2. There are several parameters. In this case, it also uses the method with parameter name as a base. But there is no any additional magic here. All next params will specify the chain (In the first case it was defined by controller name)

It’s hard to get it from the description, but the examples below are pretty clear. Please note, that the commented part is the code generated by the gem.

class ArticlesController < ApplicationController
  resource_actions :index

  #def index
    #@articles = Article.all
  #end
end
class ArticlesController < ApplicationController
  resource_actions :index
  resource_context :current_user

  # current_user - from params
  # .articles - from controller name
  #def index
    #@articles = current_user.articles
  #end
end
class ArticlesController < ApplicationController
  resource_actions :index
  resource_context :current_user, :articles, :recent

  # no magic with controller name, explicit chain
  #def index
    #@articles = current_user.articles.recent
  #end
end
class ArticlesController < ApplicationController
  resource_actions :index
  resource_context :category, :articles

  #def index
    #@articles = category.articles
  #end

  private

  def category
    current_user.categories.find(params[:category_id])
  end
end

If the method doesn’t exist it could try to generate it by supposing that this is a case of the nested resources.

class ArticlesController < ApplicationController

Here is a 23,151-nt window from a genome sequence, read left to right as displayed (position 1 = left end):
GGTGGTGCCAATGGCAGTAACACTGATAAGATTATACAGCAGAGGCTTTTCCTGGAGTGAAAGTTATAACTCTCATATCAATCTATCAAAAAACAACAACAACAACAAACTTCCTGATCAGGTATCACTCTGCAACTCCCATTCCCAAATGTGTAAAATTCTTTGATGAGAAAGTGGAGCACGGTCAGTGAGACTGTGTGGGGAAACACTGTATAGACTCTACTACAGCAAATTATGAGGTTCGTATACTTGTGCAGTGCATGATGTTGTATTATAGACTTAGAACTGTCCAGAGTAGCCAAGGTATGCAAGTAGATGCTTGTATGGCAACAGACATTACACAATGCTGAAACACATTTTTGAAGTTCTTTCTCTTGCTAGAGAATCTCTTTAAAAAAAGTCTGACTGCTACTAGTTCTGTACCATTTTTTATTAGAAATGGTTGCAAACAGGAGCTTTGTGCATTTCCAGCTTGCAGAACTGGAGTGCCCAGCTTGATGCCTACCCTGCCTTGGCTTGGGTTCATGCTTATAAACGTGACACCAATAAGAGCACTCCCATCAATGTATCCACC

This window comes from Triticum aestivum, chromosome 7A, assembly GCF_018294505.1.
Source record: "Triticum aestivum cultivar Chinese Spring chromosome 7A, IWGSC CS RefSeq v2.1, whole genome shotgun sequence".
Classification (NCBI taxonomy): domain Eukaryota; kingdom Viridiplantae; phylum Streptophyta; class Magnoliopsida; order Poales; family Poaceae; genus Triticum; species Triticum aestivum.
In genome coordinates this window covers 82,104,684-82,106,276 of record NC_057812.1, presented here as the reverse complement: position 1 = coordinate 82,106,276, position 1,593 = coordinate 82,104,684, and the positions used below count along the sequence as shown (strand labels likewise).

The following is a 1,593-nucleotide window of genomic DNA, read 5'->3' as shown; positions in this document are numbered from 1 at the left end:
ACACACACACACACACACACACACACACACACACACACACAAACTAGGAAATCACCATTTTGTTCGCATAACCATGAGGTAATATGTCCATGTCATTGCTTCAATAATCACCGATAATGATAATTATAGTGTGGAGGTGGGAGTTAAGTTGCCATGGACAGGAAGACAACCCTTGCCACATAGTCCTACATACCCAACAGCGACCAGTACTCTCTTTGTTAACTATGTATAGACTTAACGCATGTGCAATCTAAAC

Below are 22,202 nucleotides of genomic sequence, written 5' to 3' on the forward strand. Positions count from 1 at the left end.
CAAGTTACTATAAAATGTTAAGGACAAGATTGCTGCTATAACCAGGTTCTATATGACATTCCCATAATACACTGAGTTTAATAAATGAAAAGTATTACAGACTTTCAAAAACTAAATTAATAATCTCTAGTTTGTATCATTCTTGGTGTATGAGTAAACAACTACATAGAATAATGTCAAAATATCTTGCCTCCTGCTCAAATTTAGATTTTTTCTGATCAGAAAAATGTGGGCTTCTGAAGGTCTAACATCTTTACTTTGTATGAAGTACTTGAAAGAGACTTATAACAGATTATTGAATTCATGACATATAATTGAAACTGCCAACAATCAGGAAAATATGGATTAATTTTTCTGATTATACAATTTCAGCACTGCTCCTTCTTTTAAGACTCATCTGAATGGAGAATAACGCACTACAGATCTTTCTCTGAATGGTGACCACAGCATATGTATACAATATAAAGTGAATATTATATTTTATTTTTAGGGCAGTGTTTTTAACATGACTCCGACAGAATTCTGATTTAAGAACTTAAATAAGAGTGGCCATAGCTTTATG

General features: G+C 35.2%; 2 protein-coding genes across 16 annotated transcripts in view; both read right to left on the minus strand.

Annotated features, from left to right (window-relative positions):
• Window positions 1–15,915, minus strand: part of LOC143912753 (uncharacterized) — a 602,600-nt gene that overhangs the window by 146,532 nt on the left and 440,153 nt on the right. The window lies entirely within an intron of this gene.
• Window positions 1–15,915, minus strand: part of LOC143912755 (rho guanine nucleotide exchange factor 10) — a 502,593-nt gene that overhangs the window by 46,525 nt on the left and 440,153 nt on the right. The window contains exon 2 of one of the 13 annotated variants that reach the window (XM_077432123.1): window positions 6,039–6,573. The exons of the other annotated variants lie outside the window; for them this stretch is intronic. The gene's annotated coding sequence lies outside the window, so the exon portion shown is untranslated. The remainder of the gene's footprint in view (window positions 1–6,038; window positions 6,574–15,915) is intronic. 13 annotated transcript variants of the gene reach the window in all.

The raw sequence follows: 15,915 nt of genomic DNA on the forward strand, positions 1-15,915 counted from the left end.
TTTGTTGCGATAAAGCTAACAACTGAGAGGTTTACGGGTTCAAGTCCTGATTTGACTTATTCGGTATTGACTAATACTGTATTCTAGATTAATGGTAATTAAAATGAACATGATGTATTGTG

resource_actions :index
  resource_context :category, :articles

  #def index
    #@articles = Category.find(params[:category_id]).articles
  #end
end

The last example details

class ArticlesController < ApplicationController
  resource_actions :index
  resource_context :category, :articles
  #def index
    #@articles = Category.find(params[:category_id]).articles
  #end
end

Because the ArticlesController doesn’t define a def category; end method gem will try to build the class name and find the record by params[:category_id] `

The has_scope gem also will automatically work if any scopes specified.

class ArticlesController < ApplicationController
  resource_actions :index
  resource_context :category, :articles
  paginage_collection 10
  has_scope :recent, type: :boolean
  #def index
    #@articles = apply_scopes(Category.find(params[:category_id]).articles).page(params[:page]).per(params[:per_page] || per_page)
  #end
end

That's all. There are no other available settings. Really simple, isn’t it?

The template methods

Gem was developed with the Template pattern, so there are a few methods you can override your needs.

The required overrides.

You need to define next methods only if you use related actions

def after_save_redirect_path
  raise 'Not Implemented'
end

def after_destroy_redirect_path
  raise 'Not Implemented'
end

def permitted_params
  raise 'Not Implemented'
end

Flash messages

By default there are no any messages

def after_create_messages
  after_save_messages
end

def after_update_messages
  after_save_messages
end

def after_destroy_messages
  nil
end

def after_save_messages
  nil
end

You can define any of these methods, They should return a Hash with types and messages

def after_destroy_messages
  { success: 'Record was successfully deleted' }
end

Fetch data methods

If the resource_context is not enough or you find it too complex, just redefine the basic methods collection and resource. Both already defined as helper methods and could be used inside views. Don’t forget about the memoization.

def resource
  @article ||= Article.find(params[:id])
end

def collection
  @articles ||= Article.all
end

Controller actions

Gem based on the responders one, so you can easy redefine the basic methods. It has the same interface as the inherited_resources.